6. Nuclear or extended family members or even non-family members were informed by a parent/primary caregiver that you were a troubled, ‘problem’ child and were difficult to deal with and could not be trusted or believed.
  7. If you try to inform others within or outside the family of the abuse you are experiencing (as a child, or years later as an adult), you are not believed and the abusive family member will deny their behavior (often via a ‘smear campaign’ whereby you are once again “a liar” or somehow mentally/emotionally defective).
  8. Your parent(s) may have objectified and dehumanized you in various ways, e.g., you were told you were “difficult”, “too sensitive”, “dramatic”, “a liar”, and were even described in those terms to others in your presence (e.g., “Janie was such a difficult baby, she has so many emotional problems”)  –  including to perfect strangers.
  9. You may be accused of ‘faking’ a genuine illness by one or more people in your family (nuclear or extended).
  10. You blame yourself for any relationship difficulties you experience as an adult, fearing that there is something innately wrong with you and that you are somehow damaged and defective.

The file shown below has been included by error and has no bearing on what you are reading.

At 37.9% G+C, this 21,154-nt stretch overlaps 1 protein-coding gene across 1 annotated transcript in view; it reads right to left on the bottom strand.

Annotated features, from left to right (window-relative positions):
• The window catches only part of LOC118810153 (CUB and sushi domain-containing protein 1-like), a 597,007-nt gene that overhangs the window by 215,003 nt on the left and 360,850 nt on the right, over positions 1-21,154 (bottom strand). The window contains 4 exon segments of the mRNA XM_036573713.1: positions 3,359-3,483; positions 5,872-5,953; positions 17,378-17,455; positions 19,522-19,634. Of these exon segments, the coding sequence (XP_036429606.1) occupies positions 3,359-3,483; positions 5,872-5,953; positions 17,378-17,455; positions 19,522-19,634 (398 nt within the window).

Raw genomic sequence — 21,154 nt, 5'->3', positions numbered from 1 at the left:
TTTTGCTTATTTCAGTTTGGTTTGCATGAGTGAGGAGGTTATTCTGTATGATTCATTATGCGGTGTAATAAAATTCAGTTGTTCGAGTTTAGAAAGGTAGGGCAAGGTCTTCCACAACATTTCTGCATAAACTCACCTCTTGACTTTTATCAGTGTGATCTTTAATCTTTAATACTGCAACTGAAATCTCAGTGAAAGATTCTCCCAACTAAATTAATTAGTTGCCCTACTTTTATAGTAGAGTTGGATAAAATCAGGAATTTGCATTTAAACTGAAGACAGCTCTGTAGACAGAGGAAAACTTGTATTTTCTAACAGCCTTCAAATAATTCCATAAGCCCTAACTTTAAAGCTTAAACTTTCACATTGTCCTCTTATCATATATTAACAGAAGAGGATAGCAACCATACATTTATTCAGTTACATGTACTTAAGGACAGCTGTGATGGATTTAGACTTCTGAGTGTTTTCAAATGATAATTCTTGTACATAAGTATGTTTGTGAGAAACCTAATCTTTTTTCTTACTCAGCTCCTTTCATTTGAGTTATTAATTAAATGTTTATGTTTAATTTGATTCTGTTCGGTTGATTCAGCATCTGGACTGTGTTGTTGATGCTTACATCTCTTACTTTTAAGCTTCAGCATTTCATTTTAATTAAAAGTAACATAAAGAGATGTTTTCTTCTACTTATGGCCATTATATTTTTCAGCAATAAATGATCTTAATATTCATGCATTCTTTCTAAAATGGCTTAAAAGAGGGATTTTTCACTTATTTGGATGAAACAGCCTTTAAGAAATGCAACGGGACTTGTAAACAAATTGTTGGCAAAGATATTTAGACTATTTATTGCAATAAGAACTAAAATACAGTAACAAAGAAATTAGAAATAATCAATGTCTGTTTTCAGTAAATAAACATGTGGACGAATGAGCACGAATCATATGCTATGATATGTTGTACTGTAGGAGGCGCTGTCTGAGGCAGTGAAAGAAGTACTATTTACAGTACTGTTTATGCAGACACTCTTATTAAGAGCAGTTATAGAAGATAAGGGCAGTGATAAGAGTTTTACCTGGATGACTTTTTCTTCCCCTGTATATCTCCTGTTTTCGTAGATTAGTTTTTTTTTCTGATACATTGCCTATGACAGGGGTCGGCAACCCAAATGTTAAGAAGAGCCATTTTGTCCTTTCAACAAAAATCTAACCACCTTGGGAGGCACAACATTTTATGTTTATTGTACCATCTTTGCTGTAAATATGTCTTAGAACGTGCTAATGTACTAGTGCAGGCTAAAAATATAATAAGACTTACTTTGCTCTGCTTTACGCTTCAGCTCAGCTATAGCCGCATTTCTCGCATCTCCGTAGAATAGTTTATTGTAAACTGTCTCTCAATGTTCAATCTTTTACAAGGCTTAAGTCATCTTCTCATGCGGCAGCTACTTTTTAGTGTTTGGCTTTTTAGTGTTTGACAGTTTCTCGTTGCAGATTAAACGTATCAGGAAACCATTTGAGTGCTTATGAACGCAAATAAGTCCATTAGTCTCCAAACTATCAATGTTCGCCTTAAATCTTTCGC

11. You feel uncomfortable around your family-of-origin (separate, different, ‘not part of’); you feel trapped in a role of some kind, feel stifled and constricted in your interactions (e.g., a sense of having to ‘walk on eggshells’), and are not able to be your ‘true self’ around your family. You may wonder who your ‘true self’ even is. This can be translated into other areas of your life, resulting in your feeling like an ‘outsider’, and perhaps causing you to behave in ways that contribute to your sense of social isolation due to being unable to trust others or take interpersonal risks.
  12. You may have difficulty forming healthy attachments and trusting, loving connections with others, and you blame yourself for this. You may be attracted to addicts, narcissists, or abusers, know it’s unhealthy, but continue to make self-damaging relationship choices.